A fisherman from Germany caught the fish of a lifetime, a world-record Atlantic halibut that was so big it wouldn't fit into the boat.
Marco Liebenow was fishing with three friends in a 19-foot boat in Norwegian waters when he hooked what he thought was "a submarine," according to a Friday report in the U.K. Daily Mail.
By halibut fishing standards, it was a submarine. The Atlantic halibut weighed 515 pounds, smashing the existing IGFA world record of 419 pounds caught in Norwegian waters in July 2004.
After a 90-minute battle, Liebenow managed to reel the fish to the surface. But once the fishermen saw how big it was, they realized the fish was too big to haul into the small boat. So they tied a rope around its tail.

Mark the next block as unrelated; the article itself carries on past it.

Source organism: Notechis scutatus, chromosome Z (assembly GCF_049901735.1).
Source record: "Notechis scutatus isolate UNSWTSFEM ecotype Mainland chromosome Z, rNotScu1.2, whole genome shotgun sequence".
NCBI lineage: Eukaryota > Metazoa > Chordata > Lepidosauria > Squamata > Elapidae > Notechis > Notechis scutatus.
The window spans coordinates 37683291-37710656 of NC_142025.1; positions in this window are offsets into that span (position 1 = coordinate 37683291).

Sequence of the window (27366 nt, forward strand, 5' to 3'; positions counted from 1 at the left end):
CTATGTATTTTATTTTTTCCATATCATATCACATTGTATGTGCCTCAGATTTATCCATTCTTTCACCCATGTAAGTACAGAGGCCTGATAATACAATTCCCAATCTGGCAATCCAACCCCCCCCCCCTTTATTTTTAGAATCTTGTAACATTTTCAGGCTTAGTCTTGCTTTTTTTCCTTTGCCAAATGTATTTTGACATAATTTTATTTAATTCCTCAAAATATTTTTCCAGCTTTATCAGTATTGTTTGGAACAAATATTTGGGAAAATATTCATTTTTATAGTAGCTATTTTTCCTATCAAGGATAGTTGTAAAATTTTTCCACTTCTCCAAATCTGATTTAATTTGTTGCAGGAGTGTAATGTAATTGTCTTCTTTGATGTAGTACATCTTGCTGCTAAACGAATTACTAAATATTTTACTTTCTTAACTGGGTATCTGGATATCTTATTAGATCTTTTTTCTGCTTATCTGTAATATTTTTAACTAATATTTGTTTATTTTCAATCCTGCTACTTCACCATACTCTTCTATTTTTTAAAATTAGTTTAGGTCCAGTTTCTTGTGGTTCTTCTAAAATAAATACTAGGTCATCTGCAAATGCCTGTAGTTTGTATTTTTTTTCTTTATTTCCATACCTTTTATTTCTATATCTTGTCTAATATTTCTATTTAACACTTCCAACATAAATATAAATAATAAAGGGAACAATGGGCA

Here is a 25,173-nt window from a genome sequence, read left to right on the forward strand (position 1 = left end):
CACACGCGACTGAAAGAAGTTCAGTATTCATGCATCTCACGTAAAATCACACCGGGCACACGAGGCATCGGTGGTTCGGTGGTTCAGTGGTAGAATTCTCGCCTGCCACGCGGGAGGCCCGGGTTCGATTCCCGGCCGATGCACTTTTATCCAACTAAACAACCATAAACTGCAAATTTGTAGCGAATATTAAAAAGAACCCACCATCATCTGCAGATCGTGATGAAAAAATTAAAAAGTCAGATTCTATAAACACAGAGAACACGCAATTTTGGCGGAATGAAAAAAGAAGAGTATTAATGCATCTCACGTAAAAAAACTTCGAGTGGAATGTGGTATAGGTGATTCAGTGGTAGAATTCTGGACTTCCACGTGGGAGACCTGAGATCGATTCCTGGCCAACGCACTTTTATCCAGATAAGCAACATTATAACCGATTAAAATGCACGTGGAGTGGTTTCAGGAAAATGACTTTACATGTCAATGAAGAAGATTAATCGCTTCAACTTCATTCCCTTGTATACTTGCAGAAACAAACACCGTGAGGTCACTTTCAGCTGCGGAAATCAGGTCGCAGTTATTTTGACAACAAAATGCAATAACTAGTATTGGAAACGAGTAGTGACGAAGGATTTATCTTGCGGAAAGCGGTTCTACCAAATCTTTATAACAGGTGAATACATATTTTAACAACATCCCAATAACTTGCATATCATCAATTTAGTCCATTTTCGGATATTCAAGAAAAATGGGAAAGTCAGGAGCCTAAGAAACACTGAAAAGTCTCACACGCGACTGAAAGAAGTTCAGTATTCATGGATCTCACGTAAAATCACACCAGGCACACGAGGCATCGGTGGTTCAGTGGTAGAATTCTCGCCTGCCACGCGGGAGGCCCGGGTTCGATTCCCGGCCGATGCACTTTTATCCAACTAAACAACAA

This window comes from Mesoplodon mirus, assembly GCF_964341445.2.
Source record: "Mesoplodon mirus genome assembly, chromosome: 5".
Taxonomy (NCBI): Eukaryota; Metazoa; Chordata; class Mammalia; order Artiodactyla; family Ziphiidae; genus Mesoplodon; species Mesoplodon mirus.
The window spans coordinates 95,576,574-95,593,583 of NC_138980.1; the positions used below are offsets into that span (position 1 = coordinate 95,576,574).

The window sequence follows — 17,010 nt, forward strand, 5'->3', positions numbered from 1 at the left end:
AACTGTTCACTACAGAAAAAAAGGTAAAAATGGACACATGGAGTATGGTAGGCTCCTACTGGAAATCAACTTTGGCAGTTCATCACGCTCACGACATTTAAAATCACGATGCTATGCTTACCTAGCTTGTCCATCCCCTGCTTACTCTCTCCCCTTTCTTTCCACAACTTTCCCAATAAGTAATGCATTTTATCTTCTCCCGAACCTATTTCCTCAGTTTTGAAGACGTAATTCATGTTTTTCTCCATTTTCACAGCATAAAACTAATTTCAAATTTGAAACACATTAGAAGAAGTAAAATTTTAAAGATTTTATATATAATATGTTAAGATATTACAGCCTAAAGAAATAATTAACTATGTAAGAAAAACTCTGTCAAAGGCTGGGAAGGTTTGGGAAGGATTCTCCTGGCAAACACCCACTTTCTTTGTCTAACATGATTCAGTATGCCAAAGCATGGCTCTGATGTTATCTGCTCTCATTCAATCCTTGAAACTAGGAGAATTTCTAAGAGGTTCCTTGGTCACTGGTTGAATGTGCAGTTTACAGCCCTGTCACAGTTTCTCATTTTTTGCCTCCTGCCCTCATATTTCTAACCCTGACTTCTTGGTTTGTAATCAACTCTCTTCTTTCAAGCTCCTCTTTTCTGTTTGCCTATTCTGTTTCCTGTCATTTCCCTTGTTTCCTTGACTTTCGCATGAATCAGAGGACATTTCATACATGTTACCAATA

"The flounder could be towed only with the greatest effort and with great sensitivity to the port," fishing tour company Angelreisen Hamburg explained (via translation) on its Facebook page.
At the dock, the fish was hoisted out of the water by crane and weighed. After photos, Liebenow donated the fish to a local fish dealer, and then celebrated his catch with a few beers.
"[Marco] does not speak any English but has said it was a wonderful feeling to catch it and has called it a fish of a lifetime," David Bottcher, Angelreisen Hamburg fishing tours spokesman who arranged the trip, told the Daily Mail. "Before he left for the trip, he called us first to ask for a few hints about how and where to fish—I guess our advice paid off.”
It did, in a big way.
The 9-foot fish, caught in waters off Kjollefjord last month, is awaiting IGFA world-record approval.
Photos courtesy of Angelreisen Hamburg Facebook page.